In any startup company, EACH employee MUST wear many hats. In a large company, job specialization is the rule. However, job specialization does not make for a successful startup, as it requires too many people and both the costs and risks would greatly increase with the added levels of people and communication.
It is a well-known fact that there are diminishing returns with each layer and additional employees on any project. This is even more pronounced in knowledge-intensive areas and professional services like software engineering and other knowledge and design-intensive areas. (Read The Mythical Man-Month). In early-stage and smaller companies, each employee must provide a range of value-added responsibilities that might encompass several jobs at a large company.
Therefore, employee selection in early-stage companies is not only more critical because there are so few people, but also more fraught with danger because each person's "scope", ability and attitudes must be broad. This means that each employee must ideally be someone who is always improving and pushing the envelope of their own abilities. Intelligence and flexibility are far more critical than they are for an employee at a big company where additional people with specific narrow skill sets could fill a role and employees having trouble can easily bring in additional experts.
Large companies are much less demanding of their employees because the same type of thing is repeated over and over again in any job. And there is more redundancy in the staff. In a startup, there are new surprises every week and one must be ready, willing, and able to accept and tackle new problems that they may have never seen before. These might be considered "someone else's problem" in a larger company but can be life or death, do or die, situations for a startup that cannot draw on other resources.
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The chart below tries to show this concept graphically. The six job function levels (the horizontal rows) and the six disciplines (the vertical columns) are typical in a large company but are, of course, impractical in a smaller company environment where there might be only five or ten people. So how do small companies also accomplish all these necessary functions? There are fewer levels for sure, but also fewer functional jobs as well. This means the scope of any single employee must be several times greater than that in a big company, which, by a wide margin, makes the job harder in terms of expected professional knowledge.
Notes: "IC" stands for individual contributor; a person with a narrow responsibility and/or skill set.
With each management level person having 6 other direct reports (or scope of six = 66), the six levels of management allow for a company with over 46,000 employees. Companies with more layers than this are significantly less effective and competitive today. Older companies have traditionally had as many as 14 levels, but these are being squeezed out by competition with better management and information systems, and other factors that make these levels very wasteful and counterproductive in today’s marketplace.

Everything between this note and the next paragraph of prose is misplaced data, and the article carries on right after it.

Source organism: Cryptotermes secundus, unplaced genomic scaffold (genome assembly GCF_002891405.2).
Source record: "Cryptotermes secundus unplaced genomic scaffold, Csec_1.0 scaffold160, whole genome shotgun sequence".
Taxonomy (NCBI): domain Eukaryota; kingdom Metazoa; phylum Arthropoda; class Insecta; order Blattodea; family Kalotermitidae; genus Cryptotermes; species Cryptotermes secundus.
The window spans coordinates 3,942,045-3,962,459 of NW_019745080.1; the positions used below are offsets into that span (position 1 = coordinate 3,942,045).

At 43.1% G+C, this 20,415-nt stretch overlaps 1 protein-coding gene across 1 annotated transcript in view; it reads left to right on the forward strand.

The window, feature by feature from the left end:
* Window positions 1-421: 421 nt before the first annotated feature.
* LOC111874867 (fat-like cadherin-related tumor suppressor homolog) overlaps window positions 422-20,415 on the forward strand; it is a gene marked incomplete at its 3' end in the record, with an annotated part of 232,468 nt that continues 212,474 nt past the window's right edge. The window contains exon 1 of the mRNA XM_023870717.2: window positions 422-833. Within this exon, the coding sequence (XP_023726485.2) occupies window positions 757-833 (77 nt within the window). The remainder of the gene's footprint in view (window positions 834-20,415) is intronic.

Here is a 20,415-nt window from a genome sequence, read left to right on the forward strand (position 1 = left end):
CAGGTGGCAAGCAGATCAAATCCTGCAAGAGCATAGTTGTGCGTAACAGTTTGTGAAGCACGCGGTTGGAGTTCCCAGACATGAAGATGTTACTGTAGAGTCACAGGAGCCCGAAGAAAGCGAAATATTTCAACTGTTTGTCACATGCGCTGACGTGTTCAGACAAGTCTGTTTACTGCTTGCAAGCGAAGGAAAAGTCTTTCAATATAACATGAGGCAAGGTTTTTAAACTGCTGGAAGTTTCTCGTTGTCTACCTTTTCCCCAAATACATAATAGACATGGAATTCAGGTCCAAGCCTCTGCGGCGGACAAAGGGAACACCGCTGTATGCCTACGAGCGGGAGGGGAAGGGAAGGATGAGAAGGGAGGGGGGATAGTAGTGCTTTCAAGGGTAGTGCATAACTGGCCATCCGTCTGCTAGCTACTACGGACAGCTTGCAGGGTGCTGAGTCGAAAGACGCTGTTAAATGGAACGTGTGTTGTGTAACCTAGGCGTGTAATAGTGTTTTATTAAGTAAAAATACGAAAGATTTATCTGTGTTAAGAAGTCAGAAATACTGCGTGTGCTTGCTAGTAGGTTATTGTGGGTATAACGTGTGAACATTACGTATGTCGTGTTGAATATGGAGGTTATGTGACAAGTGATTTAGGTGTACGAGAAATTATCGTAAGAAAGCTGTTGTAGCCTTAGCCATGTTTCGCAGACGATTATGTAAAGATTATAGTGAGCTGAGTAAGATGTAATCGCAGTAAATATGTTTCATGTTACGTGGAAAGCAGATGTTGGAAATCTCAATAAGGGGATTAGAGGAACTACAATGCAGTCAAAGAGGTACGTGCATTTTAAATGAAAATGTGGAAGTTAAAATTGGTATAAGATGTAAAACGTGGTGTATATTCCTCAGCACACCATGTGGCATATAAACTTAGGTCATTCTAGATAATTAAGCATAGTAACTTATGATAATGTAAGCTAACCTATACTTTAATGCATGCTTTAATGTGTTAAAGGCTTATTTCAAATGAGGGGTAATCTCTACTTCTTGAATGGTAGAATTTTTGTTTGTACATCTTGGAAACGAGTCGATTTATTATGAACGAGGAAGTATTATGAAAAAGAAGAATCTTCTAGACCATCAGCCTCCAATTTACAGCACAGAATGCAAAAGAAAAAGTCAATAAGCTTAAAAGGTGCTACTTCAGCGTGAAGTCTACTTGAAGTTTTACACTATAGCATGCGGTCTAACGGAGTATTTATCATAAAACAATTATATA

This scope does not mean that, for instance, an engineer is doing the operations and marketing functions, though that can happen. It means this fictional engineer must accept responsibilities that might belong not only to another person in a larger company, but also to another department. For example, many early-stage companies will not have a "Product Manager" with the specific domain expertise of the target customer and also project management skills. Instead, this function will be done in a virtual way, with several people providing elements of this title's traditional functions. In this example, the engineers are more likely to conduct direct customer research and interaction with customers throughout the development cycle, customer installation, and might even be working much more closely with sales and marketing to help them understand and develop collateral materials. This means you need an engineer, or possibly several, who can also display good communication and people skills and a willingness, and ability, to understand customer workflow problems and processes. This can be a pretty tall order and makes solving the puzzle of a startup staff much more of a challenge than filling a role at larger companies.
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So when hiring for an early-stage company, take your time and wait for the right individual. Don't fill the job with the first warm body that meets the minimum requirements. You need exceptional people in every function and cannot afford to succumb to the law of averages. In the long run, repeating the process again will be MUCH more expensive.
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Bob Norton is a long-time Serial Entrepreneur and CEO with four exits that returned over $1 billion to investors. He has trained, coached and advised over 1,000 CEOs since 2002. And is Founder of The CEO Boot Camp™ and Entrepreneurship University™. Mr. Norton works with companies to triple their chances of success in launching new companies and products. And helps established companies scale faster using the six AirTight Management™ systems. And helps companies successfully raise capital.
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